Call for Organizational Partners, 2020

PAC builds on the framework established by OPA and Neighborhood Allies in the pilot Temporary Public Art and Placemaking program launched in 2016. In Fall 2020, the following four community-based organizational partners were selected through an open call process:

  • The Brashear Association
  • Etna Community Organization with Sharpsburg Neighborhood Organization (ECO + SNO)
  • Frogang
  • Steel Smiling

Each of the organizational partners identified a specific public health issue as a focal point for their collaboration with an artist. To read more about each partner’s mission and issue of focus, follow this link to the Public Art and Communities Program press release: https://opapgh.org/news/public-art-and-communities-program-release-call-for-artists/.

Call for Artists & Project Development, 2021

After the organizational partners were onboard, a Call for Artists was released on February 1, 2021. The project team supported the organizational partners in selecting the artists with whom they wished to collaborate.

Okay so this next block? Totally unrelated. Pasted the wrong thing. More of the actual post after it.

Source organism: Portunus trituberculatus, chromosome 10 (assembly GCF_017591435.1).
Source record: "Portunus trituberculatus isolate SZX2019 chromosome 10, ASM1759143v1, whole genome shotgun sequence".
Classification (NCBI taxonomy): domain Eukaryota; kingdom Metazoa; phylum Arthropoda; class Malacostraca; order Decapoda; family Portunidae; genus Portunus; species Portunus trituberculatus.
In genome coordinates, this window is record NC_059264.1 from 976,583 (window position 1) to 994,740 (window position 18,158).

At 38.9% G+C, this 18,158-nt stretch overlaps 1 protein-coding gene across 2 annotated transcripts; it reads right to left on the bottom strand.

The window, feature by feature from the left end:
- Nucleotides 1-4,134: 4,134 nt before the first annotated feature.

Artists Jason McKoy, Nola Mims, and Rell Rushin, and Lindsey Peck Scherloum will work with their organizational partners from 2021 through the end of 2022 to develop and implement place-based projects that address the public health needs identified by the community. Ultimately, four place-based public art and creative placemaking projects will be implemented from 2022 to 2023 that increase community resilience and strengthen community responses to the pandemic.

Public Art and Public Health Advisory Group

To better understand and develop an integrated response to the COVID-19 public health crisis, the project team assembled a Public Art and Public Health Advisory Group. The Advisory Group includes leaders in the fields of public health, community development, and environmental and social justice. As a critical contributor to the program, the Advisory Group meets regularly with the partnering organizations and artists selected for the program.

Public Art and Communities Symposium